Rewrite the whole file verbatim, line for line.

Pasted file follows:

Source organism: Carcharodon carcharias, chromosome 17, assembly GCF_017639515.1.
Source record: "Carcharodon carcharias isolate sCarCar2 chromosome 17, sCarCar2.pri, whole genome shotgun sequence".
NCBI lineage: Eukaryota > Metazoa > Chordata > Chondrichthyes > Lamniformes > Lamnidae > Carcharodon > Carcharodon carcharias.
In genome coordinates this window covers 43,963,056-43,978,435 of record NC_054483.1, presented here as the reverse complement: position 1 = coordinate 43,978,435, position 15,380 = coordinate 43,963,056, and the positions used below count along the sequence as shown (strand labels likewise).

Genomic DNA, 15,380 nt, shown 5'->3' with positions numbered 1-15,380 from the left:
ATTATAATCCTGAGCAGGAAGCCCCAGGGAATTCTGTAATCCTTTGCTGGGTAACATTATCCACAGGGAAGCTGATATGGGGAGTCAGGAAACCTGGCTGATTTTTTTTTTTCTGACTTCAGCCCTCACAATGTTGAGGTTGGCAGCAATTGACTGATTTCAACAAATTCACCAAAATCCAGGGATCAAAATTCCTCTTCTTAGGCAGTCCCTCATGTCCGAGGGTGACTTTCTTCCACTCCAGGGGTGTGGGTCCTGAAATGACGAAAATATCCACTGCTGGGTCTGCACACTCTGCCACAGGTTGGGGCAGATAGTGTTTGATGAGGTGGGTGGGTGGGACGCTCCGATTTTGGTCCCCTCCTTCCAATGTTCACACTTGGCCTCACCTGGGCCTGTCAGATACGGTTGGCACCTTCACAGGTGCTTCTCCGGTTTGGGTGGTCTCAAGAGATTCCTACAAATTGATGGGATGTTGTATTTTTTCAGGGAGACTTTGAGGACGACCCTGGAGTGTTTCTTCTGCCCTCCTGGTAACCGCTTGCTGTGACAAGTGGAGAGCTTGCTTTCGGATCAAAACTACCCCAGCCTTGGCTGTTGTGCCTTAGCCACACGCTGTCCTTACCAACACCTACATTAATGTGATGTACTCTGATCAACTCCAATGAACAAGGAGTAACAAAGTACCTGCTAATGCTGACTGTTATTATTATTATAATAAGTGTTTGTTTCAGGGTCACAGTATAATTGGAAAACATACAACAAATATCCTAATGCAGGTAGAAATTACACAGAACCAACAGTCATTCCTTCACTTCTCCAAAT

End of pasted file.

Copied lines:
Source organism: Carcharodon carcharias, chromosome 17, assembly GCF_017639515.1.
Source record: "Carcharodon carcharias isolate sCarCar2 chromosome 17, sCarCar2.pri, whole genome shotgun sequence".
NCBI lineage: Eukaryota > Metazoa > Chordata > Chondrichthyes > Lamniformes > Lamnidae > Carcharodon > Carcharodon carcharias.
In genome coordinates this window covers 43,963,056-43,978,435 of record NC_054483.1, presented here as the reverse complement: position 1 = coordinate 43,978,435, position 15,380 = coordinate 43,963,056, and the positions used below count along the sequence as shown (strand labels likewise).

Genomic DNA, 15,380 nt, shown 5'->3' with positions numbered 1-15,380 from the left:
ATTATAATCCTGAGCAGGAAGCCCCAGGGAATTCTGTAATCCTTTGCTGGGTAACATTATCCACAGGGAAGCTGATATGGGGAGTCAGGAAACCTGGCTGATTTTTTTTTTTCTGACTTCAGCCCTCACAATGTTGAGGTTGGCAGCAATTGACTGATTTCAACAAATTCACCAAAATCCAGGGATCAAAATTCCTCTTCTTAGGCAGTCCCTCATGTCCGAGGGTGACTTTCTTCCACTCCAGGGGTGTGGGTCCTGAAATGACGAAAATATCCACTGCTGGGTCTGCACACTCTGCCACAGGTTGGGGCAGATAGTGTTTGATGAGGTGGGTGGGTGGGACGCTCCGATTTTGGTCCCCTCCTTCCAATGTTCACACTTGGCCTCACCTGGGCCTGTCAGATACGGTTGGCACCTTCACAGGTGCTTCTCCGGTTTGGGTGGTCTCAAGAGATTCCTACAAATTGATGGGATGTTGTATTTTTTCAGGGAGACTTTGAGGACGACCCTGGAGTGTTTCTTCTGCCCTCCTGGTAACCGCTTGCTGTGACAAGTGGAGAGCTTGCTTTCGGATCAAAACTACCCCAGCCTTGGCTGTTGTGCCTTAGCCACACGCTGTCCTTACCAACACCTACATTAATGTGATGTACTCTGATCAACTCCAATGAACAAGGAGTAACAAAGTACCTGCTAATGCTGACTGTTATTATTATTATAATAAGTGTTTGTTTCAGGGTCACAGTATAATTGGAAAACATACAACAAATATCCTAATGCAGGTAGAAATTACACAGAACCAACAGTCATTCCTTCACTTCTCCAAAT